Iran and the U.S. agree on Iraq’s latest nominee for prime minister. But will Iraqis?
BAGHDAD — When Iraq’s sharp-suited intelligence chief accepted his nomination for prime minister Thursday, 17 years to the day that U.S. troops marched into Baghdad, the challenges ahead seemed steeper than at any point since the invasion transformed Iraq.
The novel coronavirus is stalking the nation. Oil prices have plummeted low enough to push the economy toward catastrophe. Iran-backed militias and U.S. troops are facing off around Iraq’s military bases, and Islamic State militants remain a concern, biding their time and dreaming of a comeback.
The attendee list for Mustafa al-Kadhimi’s nomination ceremony underscored the stakes. Perched on the gilded chairs were a who’s who of the country’s political elite, putting on a show of unity for the first time since mass protests toppled Prime Minister Adel Abdul Mahdi’s government in the fall and pushed Iraq into crisis.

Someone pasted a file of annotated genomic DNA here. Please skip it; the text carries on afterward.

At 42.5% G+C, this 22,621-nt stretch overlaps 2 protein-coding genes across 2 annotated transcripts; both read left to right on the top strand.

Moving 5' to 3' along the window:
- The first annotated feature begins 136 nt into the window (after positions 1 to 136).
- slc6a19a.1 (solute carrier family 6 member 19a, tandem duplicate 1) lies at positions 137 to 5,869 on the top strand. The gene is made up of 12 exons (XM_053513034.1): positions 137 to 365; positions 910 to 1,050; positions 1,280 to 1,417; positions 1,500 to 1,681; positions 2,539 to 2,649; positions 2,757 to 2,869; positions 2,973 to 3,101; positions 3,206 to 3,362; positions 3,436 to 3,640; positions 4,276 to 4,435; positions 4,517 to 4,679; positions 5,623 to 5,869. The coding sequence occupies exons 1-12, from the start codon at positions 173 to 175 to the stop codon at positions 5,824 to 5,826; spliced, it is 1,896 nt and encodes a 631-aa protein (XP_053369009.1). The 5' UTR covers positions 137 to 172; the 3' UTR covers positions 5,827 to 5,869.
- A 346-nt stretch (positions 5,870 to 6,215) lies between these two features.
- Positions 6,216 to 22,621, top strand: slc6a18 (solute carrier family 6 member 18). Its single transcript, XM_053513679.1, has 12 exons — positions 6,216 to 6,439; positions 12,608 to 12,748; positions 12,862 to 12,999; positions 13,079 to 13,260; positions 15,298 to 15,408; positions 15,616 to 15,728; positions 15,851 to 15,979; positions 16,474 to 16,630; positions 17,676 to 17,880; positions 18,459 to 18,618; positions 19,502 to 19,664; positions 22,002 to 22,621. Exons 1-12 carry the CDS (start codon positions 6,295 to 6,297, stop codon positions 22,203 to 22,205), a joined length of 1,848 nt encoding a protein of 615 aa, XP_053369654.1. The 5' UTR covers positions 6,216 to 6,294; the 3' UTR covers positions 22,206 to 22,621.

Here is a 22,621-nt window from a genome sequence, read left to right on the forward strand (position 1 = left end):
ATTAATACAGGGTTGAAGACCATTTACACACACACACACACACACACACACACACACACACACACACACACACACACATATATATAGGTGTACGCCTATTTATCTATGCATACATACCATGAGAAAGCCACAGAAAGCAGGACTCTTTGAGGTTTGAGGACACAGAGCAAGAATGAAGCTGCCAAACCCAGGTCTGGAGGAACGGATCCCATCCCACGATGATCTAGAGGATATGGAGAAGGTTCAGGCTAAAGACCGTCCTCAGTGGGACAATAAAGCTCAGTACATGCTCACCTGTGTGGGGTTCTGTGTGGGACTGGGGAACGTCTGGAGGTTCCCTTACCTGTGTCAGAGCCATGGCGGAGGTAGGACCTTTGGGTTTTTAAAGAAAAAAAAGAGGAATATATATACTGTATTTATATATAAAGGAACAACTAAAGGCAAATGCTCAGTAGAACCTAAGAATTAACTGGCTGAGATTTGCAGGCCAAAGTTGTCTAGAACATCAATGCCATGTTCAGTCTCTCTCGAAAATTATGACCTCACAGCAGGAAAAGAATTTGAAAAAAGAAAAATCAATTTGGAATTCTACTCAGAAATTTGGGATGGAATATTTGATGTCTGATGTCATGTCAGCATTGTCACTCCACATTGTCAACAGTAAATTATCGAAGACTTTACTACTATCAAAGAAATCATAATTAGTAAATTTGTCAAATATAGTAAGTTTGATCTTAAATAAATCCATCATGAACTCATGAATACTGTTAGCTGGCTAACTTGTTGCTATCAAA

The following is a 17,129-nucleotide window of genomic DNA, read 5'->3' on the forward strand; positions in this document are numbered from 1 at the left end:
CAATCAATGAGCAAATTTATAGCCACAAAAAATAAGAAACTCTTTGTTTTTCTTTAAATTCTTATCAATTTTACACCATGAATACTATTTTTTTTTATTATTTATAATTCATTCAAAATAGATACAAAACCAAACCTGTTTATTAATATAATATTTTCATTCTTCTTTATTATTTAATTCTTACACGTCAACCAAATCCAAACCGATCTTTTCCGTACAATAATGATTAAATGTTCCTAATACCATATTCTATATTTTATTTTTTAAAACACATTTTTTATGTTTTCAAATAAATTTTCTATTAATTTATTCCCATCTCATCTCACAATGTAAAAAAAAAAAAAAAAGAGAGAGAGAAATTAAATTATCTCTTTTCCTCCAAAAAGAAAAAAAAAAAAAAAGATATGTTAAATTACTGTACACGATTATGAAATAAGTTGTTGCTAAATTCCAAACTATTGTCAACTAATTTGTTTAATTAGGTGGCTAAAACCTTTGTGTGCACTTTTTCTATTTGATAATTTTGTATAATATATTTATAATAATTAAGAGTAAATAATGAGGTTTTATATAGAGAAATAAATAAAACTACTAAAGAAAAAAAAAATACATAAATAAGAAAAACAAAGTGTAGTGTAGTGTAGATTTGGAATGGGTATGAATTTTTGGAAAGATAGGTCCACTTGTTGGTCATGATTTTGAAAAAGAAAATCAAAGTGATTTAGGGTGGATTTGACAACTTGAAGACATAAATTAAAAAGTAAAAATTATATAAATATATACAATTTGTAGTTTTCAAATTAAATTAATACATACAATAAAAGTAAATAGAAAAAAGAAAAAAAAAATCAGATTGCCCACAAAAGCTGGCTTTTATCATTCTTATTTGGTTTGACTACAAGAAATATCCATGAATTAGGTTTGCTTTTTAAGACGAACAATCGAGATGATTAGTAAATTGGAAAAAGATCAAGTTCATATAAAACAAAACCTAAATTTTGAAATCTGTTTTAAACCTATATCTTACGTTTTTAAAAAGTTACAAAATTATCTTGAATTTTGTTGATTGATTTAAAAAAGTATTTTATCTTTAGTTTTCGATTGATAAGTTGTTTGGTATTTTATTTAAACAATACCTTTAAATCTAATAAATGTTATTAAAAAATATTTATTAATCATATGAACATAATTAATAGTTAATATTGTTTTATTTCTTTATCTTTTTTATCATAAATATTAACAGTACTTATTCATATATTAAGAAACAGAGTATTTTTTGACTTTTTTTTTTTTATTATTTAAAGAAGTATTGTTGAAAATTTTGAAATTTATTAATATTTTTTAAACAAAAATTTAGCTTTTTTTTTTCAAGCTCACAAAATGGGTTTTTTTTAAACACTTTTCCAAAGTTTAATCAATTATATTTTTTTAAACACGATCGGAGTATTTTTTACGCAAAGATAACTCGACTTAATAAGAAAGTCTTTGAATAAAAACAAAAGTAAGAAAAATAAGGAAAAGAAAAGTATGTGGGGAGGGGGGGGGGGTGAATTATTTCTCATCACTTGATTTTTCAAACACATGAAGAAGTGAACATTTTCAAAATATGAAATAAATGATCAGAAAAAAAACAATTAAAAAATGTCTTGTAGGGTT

Kadhimi is the country’s third prime minister-designate in the space of 10 weeks, and the political uncertainty has threatened a leadership vacuum at the time that Iraq can least afford it.
As the United States and Iran wage a shadow war across the Middle East, Iraq has become their most volatile battlefield. Officials and experts predict that Kadhimi, a backroom operator with a reputation for juggling alliances in Washington, Tehran and the wider region, is likely to overcome the hurdles that felled two candidates before him, in large part because he has the rare distinction of being acceptable to both the United States and Iran.
“He has been able to walk this really fine line between Washington and Tehran,” said Randa Slim, director of the Conflict Resolution and Track II Dialogues Program at the Middle East Institute in Washington. “He might not be Tehran’s number one choice, but he is an acceptable choice for Tehran.”
In the months since President Trump ordered the January killing of Iranian Maj. Gen. Qasem Soleimani in a drone strike outside Baghdad International Airport, Iran-linked political factions have ramped up pressure on U.S. troops to leave Iraq. Paramilitary groups have also stepped up their campaign of rocket attacks targeting U.S.-led coalition forces and killing Iraqi soldiers in the crossfire.